There was alot of extra traffic this morning as everyone was bustling about; the need for speed was evident until everyone settles into the daily routine now that school has resumed. There were alot of big ol’ yellow school busses rolling down the road as well. I generally try to steer clear of school loading zones if possible when I am walking, especially on sunny days. Drivers are often distracted and don’t see you. I only have to pay attention on the jaunt to and from Council Point Park – sandwiched in between there’s a glorious two-mile path sans traffic. Most all the kids should be back to school by today – happy parents versus unhappy students who will no doubt already have homework tonight. I don’t remember much about my first day of school, pictured above, but I do know I loved school and was a good student until we moved to the United States. I detailed in an earlier blog post (https://lindaschaubblog.net/2013/06/06/frown/) how bullying, because I was “different”, started in sixth grade and continued through part of junior high school. As a result my stellar grades starting declining dramatically. But until that fateful time I enjoyed school and could hardly wait to start back every September. I attribute my good grades to my mom who had endless patience and great parenting skills in my formative years. Thanks to daily learning sessions, I was way ahead of the curve by the time I started kindergarten.
I was allowed to watch Romper Room and Captain Kangaroo in the morning and after my nap, there was afternoon T.V. time with the Mouseketeers while munching on animal crackers washed down with milk. But in between television, snacks and naps, we did the Three Rs – readin’, writin’ and ‘rithmetic.
Of course we poured over the “Dick and Jane” series which we read and re-read countless times. My parents had always been avid readers and instilled the love of reading when I was very young. They would enjoy their newspaper or a novel, while I sat in the corner on my little chair with my basket of “Golden Books” beside me. I think I had the plots and the dialogues memorized as I read them over and over again. Then I graduated to the “McGuffey Readers” and “The Bobbsey Twins” and “Little Woman” – there was no stopping me then!
My mom gave me a daily list of vocabulary words to learn and practice in a sentence and then I was quizzed on spelling the same words. Many years later, I would recall her diligence in drilling me to build my vocabulary and learn how to spell correctly when law firm colleagues and I competed in “The Legal News” annual spelling bee. For weeks before the event, all our co-workers quizzed us on various words, legal or otherwise; any of our team of four would be walking down the hall and someone called out a word to be spelled out correctly on the spot trying to stump us. We even searched in “Black’s Law Dictionary” and the regular dictionary to ensure no unusual word would trip us up (as if we could memorize everything for goodness sake). We went several rounds at the spelling bee and tumbled down on the pesky word “recidivism”. “Rats!!” as Charlie Brown would say.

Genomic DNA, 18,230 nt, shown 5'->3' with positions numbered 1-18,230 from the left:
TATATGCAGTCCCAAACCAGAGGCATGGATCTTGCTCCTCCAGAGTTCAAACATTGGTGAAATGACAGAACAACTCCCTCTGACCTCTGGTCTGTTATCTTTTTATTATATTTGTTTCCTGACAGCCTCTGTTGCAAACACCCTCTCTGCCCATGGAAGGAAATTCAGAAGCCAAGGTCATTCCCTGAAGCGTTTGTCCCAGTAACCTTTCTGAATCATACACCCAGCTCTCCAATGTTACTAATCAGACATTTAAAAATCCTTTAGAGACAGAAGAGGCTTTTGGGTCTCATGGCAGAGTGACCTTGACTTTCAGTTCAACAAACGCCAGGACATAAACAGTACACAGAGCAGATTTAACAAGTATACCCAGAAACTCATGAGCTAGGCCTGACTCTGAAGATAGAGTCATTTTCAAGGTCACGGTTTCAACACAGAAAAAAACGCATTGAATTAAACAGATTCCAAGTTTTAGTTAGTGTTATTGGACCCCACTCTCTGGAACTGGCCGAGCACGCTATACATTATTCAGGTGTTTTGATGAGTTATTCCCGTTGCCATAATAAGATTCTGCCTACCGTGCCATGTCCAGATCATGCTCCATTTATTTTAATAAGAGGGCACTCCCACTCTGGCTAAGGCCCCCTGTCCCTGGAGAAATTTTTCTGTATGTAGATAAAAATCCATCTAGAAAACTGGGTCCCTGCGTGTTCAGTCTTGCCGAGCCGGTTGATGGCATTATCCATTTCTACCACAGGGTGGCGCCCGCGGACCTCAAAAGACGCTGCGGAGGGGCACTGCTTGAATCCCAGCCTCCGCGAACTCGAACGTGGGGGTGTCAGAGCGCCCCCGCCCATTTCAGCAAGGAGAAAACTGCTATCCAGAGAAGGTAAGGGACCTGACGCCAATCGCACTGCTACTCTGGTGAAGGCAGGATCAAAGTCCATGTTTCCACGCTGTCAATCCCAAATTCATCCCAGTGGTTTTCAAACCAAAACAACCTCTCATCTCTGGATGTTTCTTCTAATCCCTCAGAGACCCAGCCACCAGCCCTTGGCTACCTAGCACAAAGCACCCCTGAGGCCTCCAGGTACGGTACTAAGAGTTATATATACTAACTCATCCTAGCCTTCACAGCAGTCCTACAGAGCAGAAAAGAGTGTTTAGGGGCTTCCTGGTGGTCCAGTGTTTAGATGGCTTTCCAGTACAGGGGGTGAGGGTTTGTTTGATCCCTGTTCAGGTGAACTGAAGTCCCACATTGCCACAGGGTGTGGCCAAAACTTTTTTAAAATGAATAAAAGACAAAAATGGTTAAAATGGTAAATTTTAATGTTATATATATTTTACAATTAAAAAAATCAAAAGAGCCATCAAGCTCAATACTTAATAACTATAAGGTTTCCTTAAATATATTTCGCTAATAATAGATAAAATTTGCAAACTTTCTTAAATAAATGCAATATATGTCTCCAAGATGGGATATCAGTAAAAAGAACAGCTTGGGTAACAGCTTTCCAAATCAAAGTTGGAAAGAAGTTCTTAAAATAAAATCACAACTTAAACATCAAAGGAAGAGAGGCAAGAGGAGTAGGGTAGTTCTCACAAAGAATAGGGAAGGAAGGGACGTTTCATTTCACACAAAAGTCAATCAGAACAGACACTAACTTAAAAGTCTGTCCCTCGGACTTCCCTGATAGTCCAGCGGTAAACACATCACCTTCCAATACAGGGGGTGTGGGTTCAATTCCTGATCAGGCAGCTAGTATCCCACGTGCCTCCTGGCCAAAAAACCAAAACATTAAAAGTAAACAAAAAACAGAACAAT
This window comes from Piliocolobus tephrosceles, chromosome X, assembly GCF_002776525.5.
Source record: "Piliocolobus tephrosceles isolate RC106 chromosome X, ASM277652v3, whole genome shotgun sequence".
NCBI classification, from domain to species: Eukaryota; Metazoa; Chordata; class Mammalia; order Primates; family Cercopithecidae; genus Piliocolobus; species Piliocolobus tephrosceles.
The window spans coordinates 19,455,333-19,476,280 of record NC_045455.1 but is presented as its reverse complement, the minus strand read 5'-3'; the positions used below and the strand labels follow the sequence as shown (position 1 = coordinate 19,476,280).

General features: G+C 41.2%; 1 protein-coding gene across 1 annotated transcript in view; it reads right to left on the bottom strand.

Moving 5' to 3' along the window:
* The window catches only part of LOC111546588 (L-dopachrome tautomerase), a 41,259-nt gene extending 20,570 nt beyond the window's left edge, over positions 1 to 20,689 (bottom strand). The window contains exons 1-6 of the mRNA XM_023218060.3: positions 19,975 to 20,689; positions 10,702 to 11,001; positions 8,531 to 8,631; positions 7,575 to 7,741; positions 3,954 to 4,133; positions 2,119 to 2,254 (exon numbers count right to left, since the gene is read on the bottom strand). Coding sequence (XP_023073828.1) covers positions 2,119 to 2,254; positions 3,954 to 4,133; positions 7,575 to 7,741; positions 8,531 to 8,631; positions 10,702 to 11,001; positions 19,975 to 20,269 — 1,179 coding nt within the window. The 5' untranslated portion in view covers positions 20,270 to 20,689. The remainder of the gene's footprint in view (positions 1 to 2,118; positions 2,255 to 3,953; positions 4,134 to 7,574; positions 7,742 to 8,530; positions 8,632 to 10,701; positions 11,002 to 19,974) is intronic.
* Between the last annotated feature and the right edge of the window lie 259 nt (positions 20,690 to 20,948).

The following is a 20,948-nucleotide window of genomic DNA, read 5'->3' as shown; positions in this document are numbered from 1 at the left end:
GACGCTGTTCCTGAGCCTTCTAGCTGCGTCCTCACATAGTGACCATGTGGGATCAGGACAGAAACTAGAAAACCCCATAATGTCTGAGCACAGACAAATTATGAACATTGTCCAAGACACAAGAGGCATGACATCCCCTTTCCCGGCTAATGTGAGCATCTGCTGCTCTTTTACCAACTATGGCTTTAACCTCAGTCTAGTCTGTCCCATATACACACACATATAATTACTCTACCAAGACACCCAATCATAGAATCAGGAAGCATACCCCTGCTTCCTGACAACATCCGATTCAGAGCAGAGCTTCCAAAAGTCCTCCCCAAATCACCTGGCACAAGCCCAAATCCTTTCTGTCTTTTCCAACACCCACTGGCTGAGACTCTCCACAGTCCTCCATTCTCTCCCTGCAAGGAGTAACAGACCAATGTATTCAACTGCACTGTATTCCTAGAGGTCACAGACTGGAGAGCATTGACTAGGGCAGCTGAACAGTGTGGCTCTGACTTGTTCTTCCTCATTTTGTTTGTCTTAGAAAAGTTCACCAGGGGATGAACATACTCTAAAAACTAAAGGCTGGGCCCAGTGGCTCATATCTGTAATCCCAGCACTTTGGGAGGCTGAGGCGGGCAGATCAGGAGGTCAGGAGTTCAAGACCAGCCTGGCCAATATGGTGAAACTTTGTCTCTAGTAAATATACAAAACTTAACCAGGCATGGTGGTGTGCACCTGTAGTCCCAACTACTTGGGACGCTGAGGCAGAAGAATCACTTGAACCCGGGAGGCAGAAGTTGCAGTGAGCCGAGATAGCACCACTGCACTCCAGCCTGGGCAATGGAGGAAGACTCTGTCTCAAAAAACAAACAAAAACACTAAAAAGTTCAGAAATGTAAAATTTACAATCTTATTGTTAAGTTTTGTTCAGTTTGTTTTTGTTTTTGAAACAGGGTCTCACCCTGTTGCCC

Pauline Schaub’s patience was a virtue with her young daughter, Linda, while demonstrating cursive in a wide-ruled tablet. I had to write the word on the same line directly after the word that was written in my mom’s neat, slanted writing. I knew what the word meant and how to spell it but I usually fell short though on the pretty handwriting.
And then there was math. We began adding and subtracting at the kitchen table using matchsticks (yes, we were careful), or toothpicks … or just for fun we’d use Smarties (the Canadian equivalent of M&Ms). I liked the Smarties math method the best as we’d total the numbers and gobble up the answers afterward. One year for Christmas I got an abacus so we went for “advanced math”; it also eliminated any cavities from too many Smarties math problems, but it sure wasn’t as fun!
We didn’t have preschool back then, but when the first day of school finally arrived, circa 1961, I was a ready-for-prime-time player. Hope you have happy memories of your early school days as well. I know I just passed a pleasurable few moments recounting some of mine.